When it comes to managing construction projects, not all solutions are created equal. Typically, businesses rely on one of two digital methods: an array of disparate point solutions or one integrated platform. However, relying on disconnected systems often leads to more––rather than fewer––problems. Even the most robust tech stack of specialty contractor tools will be useless if they aren’t integrated.
Disconnected systems prevent teams from effectively communicating and efficiently managing workflows between the field and office. For this reason, we believe a platform offers the most streamlined solution for businesses to manage their projects. It provides a single, central place to store all the information teams need—including managing labor, improving field-to-office communication, simplifying change management, managing budgets, and having access to documents in real time. A platform can bring everyone and everything together by offering a secure, configurable system that connects business applications, people, devices, customers, and partners through one central hub.
Even the most robust tech stack of specialty contractor tools will be useless if they aren’t integrated.
Before you invest in a construction management solution (or many), take time to reflect on the needs of your business and how different solutions could impact your team’s current workflows.
Be sure to avoid buyer’s remorse—and falling prey to the following pitfalls of point solutions:
Pitfall #1: Watch out for solutions that don’t easily connect teams.
Disjointed point solutions scatter information across multiple systems—which may or may not have mobile functionality—often delaying critical and time-sensitive information to the field. Not only does this prevent teams from efficiently collaborating (not to mention, likely resulting in more rework), but it may also impact schedules, budgets, and overall profit.
Worse, using multiple point solutions often means double or triple data entry, and a higher likelihood of human error that further delays or damages data integrity. Information quickly becomes unmanageable in silos with redundant, repetitive, and inconsistent data.
In contrast, a platform enables teams to access real-time information from the office, field, or anywhere in between for maximum collaboration. Plus, integrated systems enable teams to enter data one time for fast and easy data collection.
Pitfall #2: Buyer beware! Point solutions often come with costly customizations.
As your business grows, your needs change, multiply, and become more complex. However, single-point solutions may only address isolated business needs one at a time and often don’t integrate together—likely becoming more costly in the long run.
A platform offers a robust, secure solution that is open and extensible, enabling teams to use the tools in a way that best suits their unique needs. Unlike point solutions, teams have the option of adding more tools on a platform at any time—without having to log into another new system or worry about reliability.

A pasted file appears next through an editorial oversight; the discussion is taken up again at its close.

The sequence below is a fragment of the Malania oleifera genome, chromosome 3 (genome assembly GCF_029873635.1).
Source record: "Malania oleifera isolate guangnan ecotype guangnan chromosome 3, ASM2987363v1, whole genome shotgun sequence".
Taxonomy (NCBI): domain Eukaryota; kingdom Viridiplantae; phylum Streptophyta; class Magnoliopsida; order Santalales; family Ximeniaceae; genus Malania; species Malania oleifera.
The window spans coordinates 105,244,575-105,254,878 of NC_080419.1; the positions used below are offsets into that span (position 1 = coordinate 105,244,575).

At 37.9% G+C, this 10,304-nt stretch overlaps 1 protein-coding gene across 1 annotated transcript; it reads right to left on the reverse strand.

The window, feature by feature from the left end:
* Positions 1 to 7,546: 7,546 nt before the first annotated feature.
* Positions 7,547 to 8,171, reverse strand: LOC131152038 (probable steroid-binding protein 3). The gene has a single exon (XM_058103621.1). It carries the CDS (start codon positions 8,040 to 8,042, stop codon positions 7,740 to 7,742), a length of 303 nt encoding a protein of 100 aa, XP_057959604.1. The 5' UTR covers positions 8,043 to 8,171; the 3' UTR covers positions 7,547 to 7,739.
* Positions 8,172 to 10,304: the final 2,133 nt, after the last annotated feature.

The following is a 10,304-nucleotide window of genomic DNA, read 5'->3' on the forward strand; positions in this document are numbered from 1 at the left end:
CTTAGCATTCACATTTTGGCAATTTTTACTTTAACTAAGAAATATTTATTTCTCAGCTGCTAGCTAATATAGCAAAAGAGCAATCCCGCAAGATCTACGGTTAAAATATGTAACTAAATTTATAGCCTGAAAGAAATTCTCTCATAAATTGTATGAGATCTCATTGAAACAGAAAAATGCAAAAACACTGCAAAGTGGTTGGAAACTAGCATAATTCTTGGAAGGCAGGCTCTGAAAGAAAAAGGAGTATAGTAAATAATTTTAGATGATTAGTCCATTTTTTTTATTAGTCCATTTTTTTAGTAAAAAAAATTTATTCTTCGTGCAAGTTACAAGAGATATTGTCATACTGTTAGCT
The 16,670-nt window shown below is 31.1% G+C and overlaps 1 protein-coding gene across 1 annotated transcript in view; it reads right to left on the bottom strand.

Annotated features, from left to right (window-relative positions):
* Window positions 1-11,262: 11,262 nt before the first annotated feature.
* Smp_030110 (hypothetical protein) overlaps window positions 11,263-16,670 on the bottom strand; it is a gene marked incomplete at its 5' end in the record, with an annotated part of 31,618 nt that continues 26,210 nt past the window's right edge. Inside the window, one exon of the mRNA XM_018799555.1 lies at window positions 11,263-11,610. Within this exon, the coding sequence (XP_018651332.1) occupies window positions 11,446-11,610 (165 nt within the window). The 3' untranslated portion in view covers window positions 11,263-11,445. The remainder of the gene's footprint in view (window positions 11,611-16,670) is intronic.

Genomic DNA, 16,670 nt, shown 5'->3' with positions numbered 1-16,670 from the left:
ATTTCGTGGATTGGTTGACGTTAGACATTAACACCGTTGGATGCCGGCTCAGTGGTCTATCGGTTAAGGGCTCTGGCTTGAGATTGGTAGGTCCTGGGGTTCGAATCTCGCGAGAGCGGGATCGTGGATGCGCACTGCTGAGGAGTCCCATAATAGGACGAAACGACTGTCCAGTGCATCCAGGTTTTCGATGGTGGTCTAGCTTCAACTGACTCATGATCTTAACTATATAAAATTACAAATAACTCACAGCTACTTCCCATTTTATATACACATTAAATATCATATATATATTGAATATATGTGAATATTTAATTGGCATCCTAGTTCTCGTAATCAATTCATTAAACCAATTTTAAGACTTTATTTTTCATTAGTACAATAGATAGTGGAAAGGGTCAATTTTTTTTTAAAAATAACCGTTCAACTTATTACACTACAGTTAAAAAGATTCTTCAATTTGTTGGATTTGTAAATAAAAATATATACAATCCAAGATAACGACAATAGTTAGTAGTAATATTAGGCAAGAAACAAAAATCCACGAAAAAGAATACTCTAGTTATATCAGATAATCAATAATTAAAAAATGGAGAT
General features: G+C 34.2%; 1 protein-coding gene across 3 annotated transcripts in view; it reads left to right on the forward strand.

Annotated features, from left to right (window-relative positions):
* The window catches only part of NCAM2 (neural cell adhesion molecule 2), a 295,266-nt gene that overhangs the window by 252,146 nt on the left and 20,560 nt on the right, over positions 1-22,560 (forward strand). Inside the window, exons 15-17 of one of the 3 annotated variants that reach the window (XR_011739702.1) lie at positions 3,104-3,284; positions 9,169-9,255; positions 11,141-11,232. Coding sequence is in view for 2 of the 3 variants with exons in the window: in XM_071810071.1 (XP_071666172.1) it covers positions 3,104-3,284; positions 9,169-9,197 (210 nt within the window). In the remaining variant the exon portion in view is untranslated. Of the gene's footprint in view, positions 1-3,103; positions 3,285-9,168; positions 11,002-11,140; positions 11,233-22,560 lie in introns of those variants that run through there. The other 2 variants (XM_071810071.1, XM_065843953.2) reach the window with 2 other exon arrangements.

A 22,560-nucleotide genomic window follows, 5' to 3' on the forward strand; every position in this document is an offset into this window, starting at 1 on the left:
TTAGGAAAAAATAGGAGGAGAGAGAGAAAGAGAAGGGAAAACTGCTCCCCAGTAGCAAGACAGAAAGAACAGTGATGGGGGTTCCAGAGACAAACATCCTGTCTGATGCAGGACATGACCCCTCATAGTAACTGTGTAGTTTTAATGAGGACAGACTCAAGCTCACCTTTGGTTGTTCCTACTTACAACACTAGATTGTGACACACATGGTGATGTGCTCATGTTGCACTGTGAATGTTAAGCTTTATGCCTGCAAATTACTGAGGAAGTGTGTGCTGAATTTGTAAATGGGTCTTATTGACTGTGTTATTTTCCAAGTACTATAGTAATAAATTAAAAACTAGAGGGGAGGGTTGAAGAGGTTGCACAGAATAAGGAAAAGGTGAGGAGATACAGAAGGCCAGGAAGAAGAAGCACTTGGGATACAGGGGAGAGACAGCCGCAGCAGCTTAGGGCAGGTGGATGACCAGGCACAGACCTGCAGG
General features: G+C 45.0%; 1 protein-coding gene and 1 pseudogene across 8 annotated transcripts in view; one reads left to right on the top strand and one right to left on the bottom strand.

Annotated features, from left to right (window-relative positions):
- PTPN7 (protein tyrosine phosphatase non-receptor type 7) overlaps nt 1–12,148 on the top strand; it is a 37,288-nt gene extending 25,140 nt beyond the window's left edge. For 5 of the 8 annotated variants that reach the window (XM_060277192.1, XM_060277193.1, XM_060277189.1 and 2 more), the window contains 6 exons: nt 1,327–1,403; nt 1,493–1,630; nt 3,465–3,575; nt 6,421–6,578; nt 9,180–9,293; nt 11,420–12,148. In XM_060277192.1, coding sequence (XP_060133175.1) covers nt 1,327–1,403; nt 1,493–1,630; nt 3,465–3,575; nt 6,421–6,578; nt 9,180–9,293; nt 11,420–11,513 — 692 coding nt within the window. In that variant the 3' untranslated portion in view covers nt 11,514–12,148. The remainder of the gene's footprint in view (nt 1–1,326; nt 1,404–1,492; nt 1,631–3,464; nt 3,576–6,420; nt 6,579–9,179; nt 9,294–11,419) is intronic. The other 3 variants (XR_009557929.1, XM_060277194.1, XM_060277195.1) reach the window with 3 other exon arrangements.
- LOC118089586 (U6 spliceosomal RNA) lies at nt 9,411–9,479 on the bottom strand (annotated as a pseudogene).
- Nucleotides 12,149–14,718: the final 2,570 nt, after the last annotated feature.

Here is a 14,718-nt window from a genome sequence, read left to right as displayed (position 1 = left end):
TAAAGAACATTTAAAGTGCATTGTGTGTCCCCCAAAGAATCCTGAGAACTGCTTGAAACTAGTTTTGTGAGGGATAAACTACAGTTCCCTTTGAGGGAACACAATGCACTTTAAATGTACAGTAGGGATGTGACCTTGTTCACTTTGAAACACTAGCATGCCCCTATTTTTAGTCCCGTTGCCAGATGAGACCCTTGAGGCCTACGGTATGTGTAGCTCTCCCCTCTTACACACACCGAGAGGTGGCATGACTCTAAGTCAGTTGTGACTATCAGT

Unlike point solutions that force teams to purchase new software every time they run into a new business challenge, a platform connects all tools together seamlessly. That way, teams can continue using the tools they love—all within the same ecosystem.
Pitfall #3: Don’t be fooled by point solutions disguised as platforms.
There are many point solutions that claim to be a platform, so be sure to do your own research. Many companies simply acquire various solutions, stitch them together, and call it a platform. This can result in a complex array of standalone technologies that likely don’t integrate. Software upgrades, compatibility, and version control will often be inconsistent and unreliable across various vendors. This also means an increased burden on IT teams to support and maintain multiple systems —not to mention, an array of different customer support teams to rely on when troubleshooting issues.
Instead, here’s what to look for in a true platform:
- Consistency: Be sure the solution has a proven track record as a platform.
- Adaptability: A solution’s infrastructure should be able to support changing needs as the industry evolves.
- Integrability: Be sure that all tools—from project management to financial management—can seamlessly talk to one another.
- Flexibility: The solution should allow other tech partners to connect with the platform, enabling company-specific workflows.
Pitfall #4: Look out for solutions that don’t give you full visibility into project performance.
Because point solutions operate independently of one another, teams may not have a comprehensive picture of project performance. Reporting and data will likely be siloed to each system, making it difficult to identify risks or areas that need improvement.
A platform, on the other hand, offers insights that look at overall performance—across individual projects and the company as a whole. A platform that is mobile-friendly enables workers to capture and share critical data in real time. This helps teams avoid surprises at the end of the month. What’s more, executives will gain access to a high-level overview of project health, enabling them to identify areas of improvement to drive greater productivity, less risk, and higher profits down the road.
You need problems solved, not more tools.
Whether you’re building a home or a high-rise, it takes countless stakeholders to come together to build something remarkable. But if everyone is operating in silos with their own tools that don’t talk to one another, it only inhibits communication and collaboration.
With Procore’s platform, businesses can connect the field, office, customers, vendors, partners, and more, all in one central hub.